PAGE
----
Has Our National Focus on Bullying Gone Too Far?

  • April 26, 2013

Emily Bazelon

ADL’s A WORLD OF DIFFERENCE® Institute has been a market leader in the development and delivery of anti-bias and diversity training and resources for over twenty years. In that time, The Institute began to address the issue of bullying after recognizing that some of the most serious cases of bullying that occur in schools are the result of bias based on sexual orientation, race and religion. Through our Becoming an Ally and CyberALLY programs for students, educators and adult family members, one of our main goals has been to educate participants about how to identify bullying.

The ability to recognize the difference between bullying and conflict is crucial to effective bullying prevention and intervention. If we begin to label everything bullying, we lose the ability to effect change. This is the key issue that was addressed at ADL New York’s recent board meeting with guest speaker, Emily Bazelon.

Ms. Bazelon, author of the critically acclaimed Sticks and Stones: Defeating the Culture of Bullying and Rediscovering the Power of Character and Empathy, came by the New York ADL office to challenge the New York Regional Board, local educators and family members to examine their responses to bullying. Her remarks at the meeting mirrored her recent article in the New York Times:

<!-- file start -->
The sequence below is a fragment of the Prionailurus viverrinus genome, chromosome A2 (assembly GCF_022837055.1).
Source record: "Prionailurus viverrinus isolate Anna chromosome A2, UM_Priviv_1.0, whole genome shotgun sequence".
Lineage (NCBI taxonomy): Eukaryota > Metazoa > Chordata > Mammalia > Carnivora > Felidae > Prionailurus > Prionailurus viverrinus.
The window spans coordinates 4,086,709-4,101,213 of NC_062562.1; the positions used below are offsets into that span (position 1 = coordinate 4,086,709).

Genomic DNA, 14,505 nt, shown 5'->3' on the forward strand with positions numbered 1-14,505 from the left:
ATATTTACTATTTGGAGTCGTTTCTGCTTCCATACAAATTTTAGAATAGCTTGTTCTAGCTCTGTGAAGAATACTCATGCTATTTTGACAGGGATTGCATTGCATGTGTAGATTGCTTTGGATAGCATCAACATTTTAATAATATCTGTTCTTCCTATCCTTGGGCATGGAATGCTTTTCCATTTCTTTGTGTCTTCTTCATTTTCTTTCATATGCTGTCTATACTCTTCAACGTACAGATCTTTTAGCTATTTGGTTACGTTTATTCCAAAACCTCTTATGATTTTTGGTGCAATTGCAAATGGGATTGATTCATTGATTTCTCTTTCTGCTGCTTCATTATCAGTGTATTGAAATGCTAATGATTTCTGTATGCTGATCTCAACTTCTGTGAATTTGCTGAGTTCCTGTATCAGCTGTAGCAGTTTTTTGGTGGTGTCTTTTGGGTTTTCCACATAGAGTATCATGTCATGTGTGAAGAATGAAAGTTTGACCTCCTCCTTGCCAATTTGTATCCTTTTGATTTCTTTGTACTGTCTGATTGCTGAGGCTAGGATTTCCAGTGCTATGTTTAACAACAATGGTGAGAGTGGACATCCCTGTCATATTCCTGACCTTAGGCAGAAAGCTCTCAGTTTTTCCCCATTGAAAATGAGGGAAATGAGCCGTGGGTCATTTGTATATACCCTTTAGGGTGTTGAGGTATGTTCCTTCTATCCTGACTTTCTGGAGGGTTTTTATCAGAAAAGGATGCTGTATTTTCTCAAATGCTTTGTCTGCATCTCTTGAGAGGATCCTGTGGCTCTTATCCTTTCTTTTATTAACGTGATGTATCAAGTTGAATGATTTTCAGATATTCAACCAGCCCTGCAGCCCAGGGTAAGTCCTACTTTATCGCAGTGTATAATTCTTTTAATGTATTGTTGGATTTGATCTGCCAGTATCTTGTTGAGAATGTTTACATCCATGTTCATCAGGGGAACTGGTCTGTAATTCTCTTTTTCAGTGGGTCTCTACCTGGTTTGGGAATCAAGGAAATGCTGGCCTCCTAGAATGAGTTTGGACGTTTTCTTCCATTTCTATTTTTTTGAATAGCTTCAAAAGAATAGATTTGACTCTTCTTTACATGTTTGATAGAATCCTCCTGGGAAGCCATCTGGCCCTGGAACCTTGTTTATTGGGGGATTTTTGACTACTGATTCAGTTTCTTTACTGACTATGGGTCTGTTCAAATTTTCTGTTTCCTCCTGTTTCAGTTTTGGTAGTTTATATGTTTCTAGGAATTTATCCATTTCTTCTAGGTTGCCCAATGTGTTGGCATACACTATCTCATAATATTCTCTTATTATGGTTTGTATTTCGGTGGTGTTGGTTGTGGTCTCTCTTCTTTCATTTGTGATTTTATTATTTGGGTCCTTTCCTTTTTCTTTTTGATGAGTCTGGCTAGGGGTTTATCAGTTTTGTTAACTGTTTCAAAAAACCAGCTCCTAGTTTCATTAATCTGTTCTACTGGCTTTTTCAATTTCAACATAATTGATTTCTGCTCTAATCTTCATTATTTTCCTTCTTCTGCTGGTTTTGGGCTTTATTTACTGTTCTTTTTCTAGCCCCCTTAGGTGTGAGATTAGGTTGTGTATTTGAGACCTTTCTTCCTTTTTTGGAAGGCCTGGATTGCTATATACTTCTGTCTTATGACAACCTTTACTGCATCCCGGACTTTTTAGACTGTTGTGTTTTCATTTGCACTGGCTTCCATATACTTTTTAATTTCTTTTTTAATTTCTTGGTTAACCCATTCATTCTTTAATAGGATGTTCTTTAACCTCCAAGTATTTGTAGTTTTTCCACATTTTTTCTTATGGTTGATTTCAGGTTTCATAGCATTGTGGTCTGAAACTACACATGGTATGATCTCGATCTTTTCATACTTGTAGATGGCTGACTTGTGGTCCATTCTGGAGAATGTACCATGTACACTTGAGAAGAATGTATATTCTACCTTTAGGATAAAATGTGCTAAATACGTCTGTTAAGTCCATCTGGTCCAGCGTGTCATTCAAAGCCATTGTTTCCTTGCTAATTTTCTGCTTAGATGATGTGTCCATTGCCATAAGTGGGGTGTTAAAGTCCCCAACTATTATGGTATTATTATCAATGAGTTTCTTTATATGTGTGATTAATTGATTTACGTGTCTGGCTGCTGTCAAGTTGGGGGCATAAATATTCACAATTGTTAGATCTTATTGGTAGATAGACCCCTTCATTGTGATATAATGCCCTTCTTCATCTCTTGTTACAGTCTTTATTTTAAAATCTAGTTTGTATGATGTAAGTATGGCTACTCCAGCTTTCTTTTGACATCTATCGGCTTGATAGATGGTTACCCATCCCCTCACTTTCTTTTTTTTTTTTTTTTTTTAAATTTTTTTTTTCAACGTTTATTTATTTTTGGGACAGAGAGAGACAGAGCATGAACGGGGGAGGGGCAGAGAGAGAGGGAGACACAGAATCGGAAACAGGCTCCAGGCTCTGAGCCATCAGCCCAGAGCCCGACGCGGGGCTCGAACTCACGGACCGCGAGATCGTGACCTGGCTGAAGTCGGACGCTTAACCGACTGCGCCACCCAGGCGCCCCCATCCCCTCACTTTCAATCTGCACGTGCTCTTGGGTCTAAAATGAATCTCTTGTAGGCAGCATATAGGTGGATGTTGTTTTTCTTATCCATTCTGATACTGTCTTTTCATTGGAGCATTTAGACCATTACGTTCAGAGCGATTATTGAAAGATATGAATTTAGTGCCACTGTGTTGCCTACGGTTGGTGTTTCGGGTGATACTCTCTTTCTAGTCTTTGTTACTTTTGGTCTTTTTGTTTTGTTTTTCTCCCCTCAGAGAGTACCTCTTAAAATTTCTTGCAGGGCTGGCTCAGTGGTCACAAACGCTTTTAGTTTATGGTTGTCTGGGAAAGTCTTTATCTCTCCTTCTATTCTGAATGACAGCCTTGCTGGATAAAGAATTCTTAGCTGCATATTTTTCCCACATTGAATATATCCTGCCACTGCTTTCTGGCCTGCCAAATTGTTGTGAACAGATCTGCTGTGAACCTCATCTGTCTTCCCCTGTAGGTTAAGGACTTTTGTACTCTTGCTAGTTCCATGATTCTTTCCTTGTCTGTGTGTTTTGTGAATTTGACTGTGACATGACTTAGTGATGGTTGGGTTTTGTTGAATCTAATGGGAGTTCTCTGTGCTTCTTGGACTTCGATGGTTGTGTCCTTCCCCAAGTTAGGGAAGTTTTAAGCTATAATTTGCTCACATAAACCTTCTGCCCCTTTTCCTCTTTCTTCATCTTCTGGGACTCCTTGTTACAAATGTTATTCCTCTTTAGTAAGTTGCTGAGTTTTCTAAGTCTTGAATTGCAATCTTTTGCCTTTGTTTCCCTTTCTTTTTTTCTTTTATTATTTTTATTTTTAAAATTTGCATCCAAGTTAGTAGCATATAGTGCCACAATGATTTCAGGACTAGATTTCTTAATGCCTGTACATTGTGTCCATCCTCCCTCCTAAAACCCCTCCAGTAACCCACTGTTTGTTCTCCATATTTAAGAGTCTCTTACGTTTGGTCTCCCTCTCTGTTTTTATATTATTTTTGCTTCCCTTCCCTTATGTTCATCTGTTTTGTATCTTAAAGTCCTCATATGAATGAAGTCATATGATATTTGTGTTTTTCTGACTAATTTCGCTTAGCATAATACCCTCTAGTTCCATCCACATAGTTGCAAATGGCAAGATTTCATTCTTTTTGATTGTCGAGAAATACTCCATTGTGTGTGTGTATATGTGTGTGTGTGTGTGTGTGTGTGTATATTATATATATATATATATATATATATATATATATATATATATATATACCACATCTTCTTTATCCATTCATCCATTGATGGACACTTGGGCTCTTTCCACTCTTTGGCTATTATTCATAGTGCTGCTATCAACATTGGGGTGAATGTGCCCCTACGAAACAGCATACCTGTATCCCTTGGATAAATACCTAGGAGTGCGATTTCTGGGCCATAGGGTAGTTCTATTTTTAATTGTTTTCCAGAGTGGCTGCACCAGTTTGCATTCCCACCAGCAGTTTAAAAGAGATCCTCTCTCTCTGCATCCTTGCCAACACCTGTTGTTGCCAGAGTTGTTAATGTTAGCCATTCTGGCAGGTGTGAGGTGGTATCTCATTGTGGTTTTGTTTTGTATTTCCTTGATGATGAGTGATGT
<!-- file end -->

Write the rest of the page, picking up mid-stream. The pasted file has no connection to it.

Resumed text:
“All the misdiagnosis of bullying is making the real but limited problem seem impossible to solve. If every act of aggression counts as bullying, how can we stop it? Down this road lies the old assumption that bullying is a rite of childhood passage. But that’s wrong.”

So how can you tell the difference between bullying and other forms of conflict? The Institute defines bullying as behavior that is repetitive, aggressive (verbally or physically) while exploiting a power differential (age, size, number, etc.). Any conflict that does not meet these criteria does not constitute bullying.

Does that mean we should ignore other forms of conflict – what teens tend to call “drama?” Definitely not, but understanding the difference between bullying and conflict helps educators and adult family members choose the most effective intervention and allows students the opportunity to be a part of the solution when appropriate.

It is easy to get caught up in the media frenzy that feeds on the emotions of what some have called a “bullying epidemic.”   But when we look at the statistics, the number of bullying incidents doesn’t support the idea of an epidemic. In fact, if identified correctly, we see that the number of bullying incidents decreases with effective prevention and intervention.

Ms. Bazelon said it best when she wrote, “Bullying is a problem we can and should address. But not if we’re wrongly led to believe that it’s everything and everywhere.”

For more information about ADL’s  A WORLD OF DIFFERENCE® Institute’s anti-bullying/cyberbullying programs and resources, please visit www.adl.org/education-outreach/bullying-cyberbullying/.